“Knowing the Lord” is more than just knowing ABOUT him. It’s more than just acknowledging that he is there. “Knowing the Lord” is to be in a daily, penitent, prayerful relationship with him. “Knowing the Lord” is to submit to his claims on our life. It is a heartfelt trust and a desire to draw closer to him through his Word.
There is a danger in thinking we are so near, yet so far away from him. Unless we hear and answer his call, like Samuel … and the disciples, in today’s Gospel lesson, where Jesus comes to them and says, “Follow me,” then we are no more alive than the walls of this building upon which God’s Word echoes. We are spiritually dead and deserve nothing but God’s wrath over our sin. We don’t really “know the Lord.”
And in fact, we can’t know the Lord unless He reveals himself to us first. But our God is gracious and forgiving to call us in the first place. He doesn’t have to call us to faith through water and the Word. He is under no obligation to call us to be his followers. He could just let us go off in our sin and self-satisfaction. But he loves us so much that he doesn’t leave us to our own devices. He knew us first, just like he knew Nathanael. Nathanael asked Jesus, “How do you know me?” Jesus replied, “Before Phillip called you, when you were under the fig tree, I saw you.” Just like he came to Philip and Nathanael and called them by name, Jesus comes to us personally in Holy Baptism and calls us by name. Jesus comes to us through his Word … in the Bible, on the lips of your pastor, on the lips of whoever has told you about Jesus. Jesus comes to you through his Word and says, “I love you. I died for you sins. I am alive forever. Now come, follow me. Be my disciple. Be a life-long learner from me and my Word. And I don’t just want to be a casual acquaintance of yours, someone about whom who you think only once a week on Sunday morning at 8 or 10:45. I want to be close to you. And the way that happens is for you to be in my Word all week long.”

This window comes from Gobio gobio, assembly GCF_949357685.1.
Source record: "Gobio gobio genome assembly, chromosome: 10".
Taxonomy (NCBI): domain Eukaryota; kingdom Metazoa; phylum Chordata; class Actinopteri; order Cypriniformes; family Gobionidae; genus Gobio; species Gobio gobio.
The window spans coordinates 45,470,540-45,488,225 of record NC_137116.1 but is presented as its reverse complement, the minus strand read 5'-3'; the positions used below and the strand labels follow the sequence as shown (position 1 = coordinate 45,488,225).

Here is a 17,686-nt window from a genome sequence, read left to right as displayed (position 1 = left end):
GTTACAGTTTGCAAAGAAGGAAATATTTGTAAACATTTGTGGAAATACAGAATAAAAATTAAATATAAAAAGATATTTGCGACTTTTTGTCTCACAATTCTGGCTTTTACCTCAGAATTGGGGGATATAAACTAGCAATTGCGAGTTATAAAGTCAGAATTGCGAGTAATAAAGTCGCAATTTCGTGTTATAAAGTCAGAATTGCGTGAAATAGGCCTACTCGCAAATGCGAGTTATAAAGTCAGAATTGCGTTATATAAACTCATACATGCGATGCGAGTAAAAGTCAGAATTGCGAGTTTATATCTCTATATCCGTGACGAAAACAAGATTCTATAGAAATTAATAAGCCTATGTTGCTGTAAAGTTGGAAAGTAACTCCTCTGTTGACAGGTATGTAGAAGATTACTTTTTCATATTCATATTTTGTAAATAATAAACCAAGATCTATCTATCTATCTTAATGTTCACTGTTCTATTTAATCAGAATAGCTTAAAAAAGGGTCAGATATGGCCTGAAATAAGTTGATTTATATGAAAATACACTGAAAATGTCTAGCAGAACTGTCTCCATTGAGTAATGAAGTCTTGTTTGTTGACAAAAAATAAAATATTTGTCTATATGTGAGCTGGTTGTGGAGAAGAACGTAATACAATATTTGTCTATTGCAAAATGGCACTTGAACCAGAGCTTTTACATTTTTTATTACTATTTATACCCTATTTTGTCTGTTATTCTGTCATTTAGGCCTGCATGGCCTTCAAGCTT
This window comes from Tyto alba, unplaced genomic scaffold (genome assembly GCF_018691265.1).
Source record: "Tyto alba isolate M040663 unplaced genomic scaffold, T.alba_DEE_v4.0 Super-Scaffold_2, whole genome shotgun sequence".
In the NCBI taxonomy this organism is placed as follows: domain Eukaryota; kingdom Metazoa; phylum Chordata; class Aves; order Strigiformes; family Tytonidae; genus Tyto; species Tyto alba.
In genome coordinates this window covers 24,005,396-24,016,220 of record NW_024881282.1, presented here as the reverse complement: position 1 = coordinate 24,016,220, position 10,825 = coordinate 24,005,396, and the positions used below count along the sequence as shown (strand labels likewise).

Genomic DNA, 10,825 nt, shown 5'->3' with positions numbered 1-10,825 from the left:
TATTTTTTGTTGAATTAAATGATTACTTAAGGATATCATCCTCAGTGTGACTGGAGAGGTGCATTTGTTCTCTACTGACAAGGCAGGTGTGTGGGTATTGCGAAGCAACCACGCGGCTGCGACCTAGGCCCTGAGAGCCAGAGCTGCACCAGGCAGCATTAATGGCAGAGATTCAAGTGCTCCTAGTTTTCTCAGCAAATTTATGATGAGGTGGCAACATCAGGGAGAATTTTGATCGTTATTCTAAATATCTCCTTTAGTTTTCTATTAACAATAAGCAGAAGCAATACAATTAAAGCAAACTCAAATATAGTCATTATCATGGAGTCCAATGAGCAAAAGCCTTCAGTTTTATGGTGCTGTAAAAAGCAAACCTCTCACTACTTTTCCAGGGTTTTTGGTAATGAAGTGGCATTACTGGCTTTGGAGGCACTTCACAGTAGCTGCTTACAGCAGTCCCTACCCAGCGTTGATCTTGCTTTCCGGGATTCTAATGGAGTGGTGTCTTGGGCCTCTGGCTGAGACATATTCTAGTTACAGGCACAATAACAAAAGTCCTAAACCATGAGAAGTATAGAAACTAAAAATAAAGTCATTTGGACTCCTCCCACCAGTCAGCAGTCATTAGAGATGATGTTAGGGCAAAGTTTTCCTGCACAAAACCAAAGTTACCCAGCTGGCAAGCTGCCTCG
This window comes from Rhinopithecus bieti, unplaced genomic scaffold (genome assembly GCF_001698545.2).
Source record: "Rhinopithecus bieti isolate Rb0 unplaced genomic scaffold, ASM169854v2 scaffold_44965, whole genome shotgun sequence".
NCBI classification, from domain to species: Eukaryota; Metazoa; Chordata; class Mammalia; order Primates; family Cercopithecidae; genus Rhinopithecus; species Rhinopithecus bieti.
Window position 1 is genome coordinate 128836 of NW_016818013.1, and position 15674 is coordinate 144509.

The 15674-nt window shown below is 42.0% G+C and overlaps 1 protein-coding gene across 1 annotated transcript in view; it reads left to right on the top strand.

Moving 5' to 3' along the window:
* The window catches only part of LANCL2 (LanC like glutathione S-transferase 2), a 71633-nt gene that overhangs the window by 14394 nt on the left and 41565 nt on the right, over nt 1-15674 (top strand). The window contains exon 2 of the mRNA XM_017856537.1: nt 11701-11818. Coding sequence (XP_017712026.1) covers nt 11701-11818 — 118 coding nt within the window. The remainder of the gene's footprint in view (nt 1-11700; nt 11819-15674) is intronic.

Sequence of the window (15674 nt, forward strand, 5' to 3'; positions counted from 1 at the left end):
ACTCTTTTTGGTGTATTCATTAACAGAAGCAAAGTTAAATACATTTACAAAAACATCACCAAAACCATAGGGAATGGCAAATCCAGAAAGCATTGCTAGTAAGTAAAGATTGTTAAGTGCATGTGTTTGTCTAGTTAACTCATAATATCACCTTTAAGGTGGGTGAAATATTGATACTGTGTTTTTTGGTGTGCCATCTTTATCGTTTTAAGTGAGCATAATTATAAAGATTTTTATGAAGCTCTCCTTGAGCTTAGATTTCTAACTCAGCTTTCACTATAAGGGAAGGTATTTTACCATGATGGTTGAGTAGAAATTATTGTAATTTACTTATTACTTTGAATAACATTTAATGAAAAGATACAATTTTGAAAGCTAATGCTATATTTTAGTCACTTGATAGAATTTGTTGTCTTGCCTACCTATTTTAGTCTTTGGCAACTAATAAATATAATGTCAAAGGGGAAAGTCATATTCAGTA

You can hear the voice of Jesus calling you in His Word. You don’t have to wait for “frequent vision” from the Lord, that which was lacking prior to the Lord calling Samuel to be a prophet. We hear God’s voice, not in dreams, not in visions, but in the voice of Jesus. Hebrews 1:1 says, “Long ago, at many times and in many ways, God spoke to our fathers by the prophets, but in these last days he has spoken to us by his Son.” We hear the voice of Jesus in the apostolic testimony given to us in Holy Scripture. In the Bible, we hear his call, and the Holy Spirit empowers us to respond, “Speak, Lord, for your servant hears.” Our hearts have been opened to hear God’s Word, to listen to it carefully, to meditate on it.
Samuel came to know the Lord in a way that Eli’s sons never did. In fact, the Lord graciously revealed himself to Samuel in a way he never did to Eli. Note that the last time God called Samuel, our text says, “the Lord came and stood.” This seems to be another one of those moments in the Old Testament where the Son of God appeared visibly, even before his incarnation … another “theophany.” God personally appeared to Samuel like he did to Moses in the burning bush. He called Samuel for a specific purpose … to be his prophet to carry his word to the people, to be God’s authoritative representative.
Even more so, the disciples came to know the Lord in way that even Samuel didn’t. They saw him in the incarnate flesh of Jesus of Nazareth, the Christ and Savior of the world. He called the disciples for a specific purpose…to be eyewitnesses of his resurrection and to preach the Gospel to all nations as his authoritative representatives.
And that is what he calls his Church to do today … to carry the apostolic testimony of the Crucified and Risen Savior to the nations … by mouth, by supporting mission work with our prayers and with our pocketbook, by supporting the work of our seminaries to send laborers into the harvest, by encouraging the young men and young women in our congregations to consider entering into full-time church work … so that many more people in this dying world might come to “know the Lord” … knowing him as the one who bought them with a price … the price of the precious blood of the Son of God … the very same price with which he bought you.